Nonetheless, will continue to highlight in the Hazardous Weather
Outlook (HWOGID). Temp-wise, needless to say temps will steadily
fall behind the passing front, with overnight lows eventually
ending up in the single digits (above zero) most areas, and 10-15
in KS zones. Near-Advisory level wind chills of -15 to -19 degrees
will become common Monday morning especially north of Interstate
80, but unless things trend colder we should be able to get away
without needing a formal advisory until Monday night (see below).

.LONG TERM...(Monday daytime through Saturday)
Issued at 456 AM CST Sun Jan 14 2018

General overview of this 6-day period:
There are essentially four stories to focus on:
1) Very cold temperatures and wind chills Monday-Tuesday, with a
Wind Chill Advisory (maybe even a Warning?) all but guaranteed for
Monday night-Tues AM as it gets a bit closer in time.

2) A steady (and likely very-welcomed) warming-trend Wednesday-
Friday, with all areas expected to make it into the 40s by week`s
end.

3) Fairly high confidence in the going precipitation-free forecast
for the entire Monday daytime-Friday night time frame (although
there are hints of a weak disturbance passing through around
Thursday that could eventually necessitate a light rain/sprinkle
mention).

4) Although the details are FAR, far from set, our next
organized/larger scale low pressure system and precipitation
chance is currently set to arrive perhaps as early as Saturday
afternoon, but more so Saturday night, which is technically just
beyond the current official forecast period. This has the
potential to bring a quick round of wind-driven snow mainly
Saturday night, so this will obviously bear watching as it
gradually creeps closer.

With the 4 main points covered, will finish with a few more day-
to-day details...

Monday-Tuesday:
By far the coldest 2 days of the week, with highs each day mainly
in the 8-18 range. Monday will be the breezier of the 2 days, with
north-northwest winds averaging 15-25 MPH and gusting to around 30
MPH, making for a very unpleasant day despite plentiful sun.
Monday night lows are trending slightly colder, and now have most
of the CWA down into the -15 to -12 range for actual air
temperatures. Although winds will be lighter than the daytime
hours, dangerous wind chills will develop Monday night-Tuesday AM,
ranging from around -20 south to -30 (or slightly worse) north. In
coordination with neighboring WFOs, have held off an any formal
Advisories or Warnings for now, but they will likely be issued
within the next 24 hours. Tuesday night will not be quite as cold,
and although near-Advisory wind chills of -15 to -20 are likely
especially in Nebraska zones, we probably will not need another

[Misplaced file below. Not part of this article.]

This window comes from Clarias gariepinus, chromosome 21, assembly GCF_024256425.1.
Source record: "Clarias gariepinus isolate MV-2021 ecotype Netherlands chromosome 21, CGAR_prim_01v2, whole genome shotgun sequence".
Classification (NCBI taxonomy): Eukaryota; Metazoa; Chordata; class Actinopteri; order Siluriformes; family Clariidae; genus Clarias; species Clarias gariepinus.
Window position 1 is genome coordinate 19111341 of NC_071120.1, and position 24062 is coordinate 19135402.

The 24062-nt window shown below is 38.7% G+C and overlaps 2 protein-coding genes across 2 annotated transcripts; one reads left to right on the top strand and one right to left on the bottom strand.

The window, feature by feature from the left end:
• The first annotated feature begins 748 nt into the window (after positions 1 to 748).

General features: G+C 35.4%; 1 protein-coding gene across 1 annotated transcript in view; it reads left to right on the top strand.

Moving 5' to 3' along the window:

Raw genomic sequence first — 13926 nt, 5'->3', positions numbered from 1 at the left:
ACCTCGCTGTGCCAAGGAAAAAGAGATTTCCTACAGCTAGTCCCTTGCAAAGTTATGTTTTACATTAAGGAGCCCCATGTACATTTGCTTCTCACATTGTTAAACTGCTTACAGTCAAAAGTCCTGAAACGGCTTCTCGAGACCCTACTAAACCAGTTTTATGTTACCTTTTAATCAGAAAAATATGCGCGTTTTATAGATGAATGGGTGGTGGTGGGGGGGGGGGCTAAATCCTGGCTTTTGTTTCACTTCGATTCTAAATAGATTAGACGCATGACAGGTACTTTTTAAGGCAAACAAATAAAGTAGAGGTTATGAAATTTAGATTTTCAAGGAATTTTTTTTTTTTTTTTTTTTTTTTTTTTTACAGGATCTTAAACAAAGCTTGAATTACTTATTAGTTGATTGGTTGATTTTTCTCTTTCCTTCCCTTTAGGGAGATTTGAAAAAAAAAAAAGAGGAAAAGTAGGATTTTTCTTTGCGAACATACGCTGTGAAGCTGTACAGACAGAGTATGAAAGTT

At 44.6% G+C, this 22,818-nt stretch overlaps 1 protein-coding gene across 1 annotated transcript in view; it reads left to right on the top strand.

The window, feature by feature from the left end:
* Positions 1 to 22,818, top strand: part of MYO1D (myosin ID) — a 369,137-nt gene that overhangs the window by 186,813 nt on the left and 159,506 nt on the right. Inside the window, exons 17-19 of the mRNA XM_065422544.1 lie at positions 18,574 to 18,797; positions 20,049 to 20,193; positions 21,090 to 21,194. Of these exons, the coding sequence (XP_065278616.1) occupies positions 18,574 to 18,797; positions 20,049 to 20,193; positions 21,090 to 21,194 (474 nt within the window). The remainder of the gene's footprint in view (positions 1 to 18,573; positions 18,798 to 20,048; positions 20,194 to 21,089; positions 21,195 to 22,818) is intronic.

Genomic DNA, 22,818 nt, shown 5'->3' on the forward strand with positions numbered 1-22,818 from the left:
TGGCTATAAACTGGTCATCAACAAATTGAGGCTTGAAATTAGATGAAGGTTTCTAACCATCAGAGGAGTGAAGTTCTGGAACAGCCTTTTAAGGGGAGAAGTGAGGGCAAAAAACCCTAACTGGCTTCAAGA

formal headline.

Wednesday-Friday:
As mentioned, confidence is fairly high in the dry forecast, with
the gradual warm-up by far the biggest story. High temps are
expected to climb anywhere from 5-15 degrees from each day to the
next, with Wednesday generally 25-30 most areas, Thursday 35-45
and Friday 40-50.

Saturday:
See point #4 above. The majority of the CWA is expected to remain
precip-free through the daytime hours, but some low chances for
rain/snow could enter especially western counties in the
afternoon. Better precip chances (likely in the form of snow)
could enter the picture for Sat night, but this is still just
beyond the scope of the current official forecast. Plenty of
uncertainty in high temps, but currently aimed into the upper
30s-mid 40s range.

&&

.AVIATION...(For the 12Z KGRI/KEAR TAFS through 12Z Monday)
Issued at 637 AM CST Sun Jan 14 2018

General overview:
By far the biggest issue and also biggest uncertainty involves
ceiling trends. Although MVFR is currently expected to prevail
both right away this morning, and again much of this evening,
there could be a longer-than-previously expected period of VFR
conditions during the daytime hours. Precipitation-wise, a fairly
brief period of a rain/snow/sleet mix could occur this evening,
otherwise the vast majority of the period will remain precip-free.
Read on for more element-specific details.

Ceiling/visibility/precipitation trends:
If anything, uncertainty has increased somewhat regarding ceiling
trends, as satellite trends show that the daytime hours could
feature a bit more VFR than expected. At any rate, things will
start out MVFR, likely go VFR for a time (potentially anywhere
from 6-10 hours), and then an MVFR ceiling will likely return for
much of the evening behind a passing cold front. This next round
of MVFR may not last as long as currently advertised, but
officially have VFR again returning by 09Z. Precipitation-wise,
have continued to indicate a generic VCSH between 00-03Z to
capture the best window of opportunity for a passing area of rain,
sleet or snow (could be a little of each). Later issuances/updates
can obviously fine tune this, but any snow accumulation should be
very minimal (perhaps a few tenths of an inch).

Winds:
Surface winds through the first half of the period will average
near-to-below 11kt from a southwesterly-westerly direction.
However, a fairly strong cold front will slice southward this
evening and overnight, resulting in north-northwest winds
sustained 15-20kt and gusting to around 25kt. There are still
hints that some marginal low level wind shear (LLWS) could occur a
few hours either side of 00Z, but at this time it does not appear
strong enough to warrant a formal inclusion.

&&

.GID WATCHES/WARNINGS/ADVISORIES...
NE...None.
KS...None.
&&

$$

UPDATE...Pfannkuch
SHORT TERM...Pfannkuch
LONG TERM...Pfannkuch
AVIATION...Pfannkuch